R. Coogan, “Astrategic Analysis of Stationary Radiation Portal Monitors and Mobile Detection Systems in Border Monitoring”, M.S. Thesis, Nuclear Engineering, Texas A&M University, College Station, TX (2019).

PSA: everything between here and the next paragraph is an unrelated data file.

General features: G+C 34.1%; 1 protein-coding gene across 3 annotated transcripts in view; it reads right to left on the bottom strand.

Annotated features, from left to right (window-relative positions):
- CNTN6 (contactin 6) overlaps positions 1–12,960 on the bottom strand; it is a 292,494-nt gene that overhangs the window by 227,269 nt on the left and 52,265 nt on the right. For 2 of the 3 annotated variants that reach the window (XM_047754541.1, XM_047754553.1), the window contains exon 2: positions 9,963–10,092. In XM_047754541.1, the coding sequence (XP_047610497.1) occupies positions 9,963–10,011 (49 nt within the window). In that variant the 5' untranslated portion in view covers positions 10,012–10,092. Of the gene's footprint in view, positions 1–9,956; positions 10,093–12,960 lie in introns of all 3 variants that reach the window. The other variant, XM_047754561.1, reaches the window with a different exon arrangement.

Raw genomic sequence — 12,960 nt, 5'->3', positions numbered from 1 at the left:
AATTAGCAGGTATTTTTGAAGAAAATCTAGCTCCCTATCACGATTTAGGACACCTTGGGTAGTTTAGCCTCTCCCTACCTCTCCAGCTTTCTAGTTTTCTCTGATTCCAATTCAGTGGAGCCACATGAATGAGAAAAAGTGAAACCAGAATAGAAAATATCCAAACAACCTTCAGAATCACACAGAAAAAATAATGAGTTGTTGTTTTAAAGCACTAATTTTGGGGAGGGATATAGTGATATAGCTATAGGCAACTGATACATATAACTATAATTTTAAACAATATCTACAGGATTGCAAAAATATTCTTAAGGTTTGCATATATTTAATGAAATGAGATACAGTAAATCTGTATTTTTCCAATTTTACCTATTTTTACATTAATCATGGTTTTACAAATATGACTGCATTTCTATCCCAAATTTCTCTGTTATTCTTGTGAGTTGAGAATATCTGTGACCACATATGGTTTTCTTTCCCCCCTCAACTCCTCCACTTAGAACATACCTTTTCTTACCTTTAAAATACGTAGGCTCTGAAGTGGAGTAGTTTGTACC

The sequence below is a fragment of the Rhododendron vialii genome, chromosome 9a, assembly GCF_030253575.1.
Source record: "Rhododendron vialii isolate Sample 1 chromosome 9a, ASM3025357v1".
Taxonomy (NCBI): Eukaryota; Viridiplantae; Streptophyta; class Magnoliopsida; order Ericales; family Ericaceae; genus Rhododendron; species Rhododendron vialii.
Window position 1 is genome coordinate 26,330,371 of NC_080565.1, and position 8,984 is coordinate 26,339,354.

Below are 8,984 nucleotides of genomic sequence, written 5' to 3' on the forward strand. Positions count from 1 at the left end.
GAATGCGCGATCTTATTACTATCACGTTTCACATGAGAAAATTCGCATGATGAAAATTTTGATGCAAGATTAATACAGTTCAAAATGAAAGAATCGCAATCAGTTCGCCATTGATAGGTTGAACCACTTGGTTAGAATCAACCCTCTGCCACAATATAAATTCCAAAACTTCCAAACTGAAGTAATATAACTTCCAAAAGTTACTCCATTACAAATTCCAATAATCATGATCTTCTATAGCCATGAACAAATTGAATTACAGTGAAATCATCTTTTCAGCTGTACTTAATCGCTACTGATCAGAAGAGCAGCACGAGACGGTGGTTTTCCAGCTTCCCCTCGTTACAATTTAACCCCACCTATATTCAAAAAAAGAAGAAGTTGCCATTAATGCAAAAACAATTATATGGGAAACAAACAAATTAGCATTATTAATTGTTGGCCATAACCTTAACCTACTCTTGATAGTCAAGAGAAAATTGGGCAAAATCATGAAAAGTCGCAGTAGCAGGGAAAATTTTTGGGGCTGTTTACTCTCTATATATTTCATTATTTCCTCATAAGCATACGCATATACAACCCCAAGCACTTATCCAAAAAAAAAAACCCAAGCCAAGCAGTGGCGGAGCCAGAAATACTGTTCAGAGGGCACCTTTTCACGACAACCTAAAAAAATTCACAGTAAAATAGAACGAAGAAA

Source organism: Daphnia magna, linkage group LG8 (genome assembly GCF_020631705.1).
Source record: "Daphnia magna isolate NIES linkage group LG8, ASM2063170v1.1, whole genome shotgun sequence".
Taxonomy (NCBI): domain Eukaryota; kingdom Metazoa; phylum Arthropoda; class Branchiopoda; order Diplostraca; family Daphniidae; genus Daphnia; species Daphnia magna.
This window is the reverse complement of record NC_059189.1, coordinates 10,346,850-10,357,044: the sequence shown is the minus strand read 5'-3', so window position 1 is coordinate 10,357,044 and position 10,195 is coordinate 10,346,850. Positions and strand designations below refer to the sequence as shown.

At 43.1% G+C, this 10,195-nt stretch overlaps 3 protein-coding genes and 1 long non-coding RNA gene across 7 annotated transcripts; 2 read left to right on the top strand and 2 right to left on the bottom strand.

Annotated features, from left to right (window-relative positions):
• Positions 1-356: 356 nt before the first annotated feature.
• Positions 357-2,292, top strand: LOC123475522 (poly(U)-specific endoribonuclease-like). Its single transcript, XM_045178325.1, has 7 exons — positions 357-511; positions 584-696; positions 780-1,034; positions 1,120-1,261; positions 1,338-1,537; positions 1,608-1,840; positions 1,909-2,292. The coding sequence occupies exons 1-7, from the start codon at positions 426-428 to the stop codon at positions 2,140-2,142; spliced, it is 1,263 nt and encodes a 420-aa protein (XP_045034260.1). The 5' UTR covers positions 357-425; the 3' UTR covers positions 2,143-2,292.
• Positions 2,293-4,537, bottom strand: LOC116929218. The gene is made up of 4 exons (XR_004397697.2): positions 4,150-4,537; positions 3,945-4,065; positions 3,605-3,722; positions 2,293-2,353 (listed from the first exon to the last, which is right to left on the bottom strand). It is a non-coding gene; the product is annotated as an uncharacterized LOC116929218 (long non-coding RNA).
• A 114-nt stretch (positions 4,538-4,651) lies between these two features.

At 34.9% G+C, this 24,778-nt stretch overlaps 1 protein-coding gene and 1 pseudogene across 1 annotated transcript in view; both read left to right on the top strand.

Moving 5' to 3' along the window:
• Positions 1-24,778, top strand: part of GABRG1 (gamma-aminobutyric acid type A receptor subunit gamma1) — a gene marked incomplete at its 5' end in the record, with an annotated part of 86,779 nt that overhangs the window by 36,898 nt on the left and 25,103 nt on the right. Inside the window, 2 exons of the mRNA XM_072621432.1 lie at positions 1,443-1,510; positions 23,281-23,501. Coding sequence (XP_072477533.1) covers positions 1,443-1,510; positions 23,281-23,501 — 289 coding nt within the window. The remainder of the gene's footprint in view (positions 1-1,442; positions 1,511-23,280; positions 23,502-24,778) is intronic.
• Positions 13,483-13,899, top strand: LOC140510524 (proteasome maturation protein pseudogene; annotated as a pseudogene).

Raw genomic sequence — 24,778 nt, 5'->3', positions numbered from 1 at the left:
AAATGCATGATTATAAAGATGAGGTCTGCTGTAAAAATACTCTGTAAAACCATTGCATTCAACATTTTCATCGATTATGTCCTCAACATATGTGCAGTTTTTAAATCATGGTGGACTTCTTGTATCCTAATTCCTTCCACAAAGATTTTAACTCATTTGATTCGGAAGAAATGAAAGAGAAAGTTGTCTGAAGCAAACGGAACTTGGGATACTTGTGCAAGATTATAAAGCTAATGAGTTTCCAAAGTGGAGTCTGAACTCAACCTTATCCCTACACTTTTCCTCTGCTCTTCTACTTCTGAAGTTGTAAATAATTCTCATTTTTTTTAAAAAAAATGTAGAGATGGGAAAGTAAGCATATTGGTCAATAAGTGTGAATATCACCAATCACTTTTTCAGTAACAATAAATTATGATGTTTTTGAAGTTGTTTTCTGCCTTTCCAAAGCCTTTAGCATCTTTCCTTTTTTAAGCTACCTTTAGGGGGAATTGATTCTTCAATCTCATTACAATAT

The challenge of an adequately detailed smuggling network problem is that the number of variables required to adequately capture the problem also makes the problem computationally exhaustive. A well bounded problem, although simple, can provide meaningful information to a decision-maker. Limiting the problem to a comparison of two technologies, a decision-maker can prioritize how to best allocate resources, by reinforcing the border with stationary Radiation Portal Monitors (RPMs) which can be perceived, or by investing in Mobile Radiation Detection Systems (MRDS) which are harder for an adversary to detect but may have other weaknesses. An abstract, symmetric network is studied to understand the impact of initial conditions on the network, and the most conservative choices are made in an asymmetric network loosely modeled on the state of Texas transportation system. This asymmetric network is then examined for the technology that will maximally suppress the adversary’s success rate at minimal cost.